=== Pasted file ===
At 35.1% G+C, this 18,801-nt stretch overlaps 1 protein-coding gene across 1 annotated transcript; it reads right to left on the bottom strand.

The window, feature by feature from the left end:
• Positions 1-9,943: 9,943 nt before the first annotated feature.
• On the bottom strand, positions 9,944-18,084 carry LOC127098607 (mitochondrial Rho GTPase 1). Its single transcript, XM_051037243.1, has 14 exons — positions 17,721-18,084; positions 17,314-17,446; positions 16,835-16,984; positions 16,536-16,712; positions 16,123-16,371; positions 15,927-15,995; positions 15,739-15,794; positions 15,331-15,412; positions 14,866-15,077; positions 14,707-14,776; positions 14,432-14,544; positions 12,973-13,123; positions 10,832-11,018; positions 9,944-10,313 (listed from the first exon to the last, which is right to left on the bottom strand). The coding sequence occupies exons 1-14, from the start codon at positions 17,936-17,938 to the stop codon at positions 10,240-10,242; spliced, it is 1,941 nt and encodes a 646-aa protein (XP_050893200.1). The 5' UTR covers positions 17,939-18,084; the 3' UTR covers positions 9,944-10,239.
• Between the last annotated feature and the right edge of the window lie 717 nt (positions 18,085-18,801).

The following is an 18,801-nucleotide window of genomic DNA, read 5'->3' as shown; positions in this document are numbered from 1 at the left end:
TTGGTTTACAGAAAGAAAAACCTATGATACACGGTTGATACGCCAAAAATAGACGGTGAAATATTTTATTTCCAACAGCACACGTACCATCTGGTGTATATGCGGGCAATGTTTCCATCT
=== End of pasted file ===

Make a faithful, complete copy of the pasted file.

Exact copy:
At 35.1% G+C, this 18,801-nt stretch overlaps 1 protein-coding gene across 1 annotated transcript; it reads right to left on the bottom strand.

The window, feature by feature from the left end:
• Positions 1-9,943: 9,943 nt before the first annotated feature.
• On the bottom strand, positions 9,944-18,084 carry LOC127098607 (mitochondrial Rho GTPase 1). Its single transcript, XM_051037243.1, has 14 exons — positions 17,721-18,084; positions 17,314-17,446; positions 16,835-16,984; positions 16,536-16,712; positions 16,123-16,371; positions 15,927-15,995; positions 15,739-15,794; positions 15,331-15,412; positions 14,866-15,077; positions 14,707-14,776; positions 14,432-14,544; positions 12,973-13,123; positions 10,832-11,018; positions 9,944-10,313 (listed from the first exon to the last, which is right to left on the bottom strand). The coding sequence occupies exons 1-14, from the start codon at positions 17,936-17,938 to the stop codon at positions 10,240-10,242; spliced, it is 1,941 nt and encodes a 646-aa protein (XP_050893200.1). The 5' UTR covers positions 17,939-18,084; the 3' UTR covers positions 9,944-10,239.
• Between the last annotated feature and the right edge of the window lie 717 nt (positions 18,085-18,801).

The following is an 18,801-nucleotide window of genomic DNA, read 5'->3' as shown; positions in this document are numbered from 1 at the left end:
TTGGTTTACAGAAAGAAAAACCTATGATACACGGTTGATACGCCAAAAATAGACGGTGAAATATTTTATTTCCAACAGCACACGTACCATCTGGTGTATATGCGGGCAATGTTTCCATCT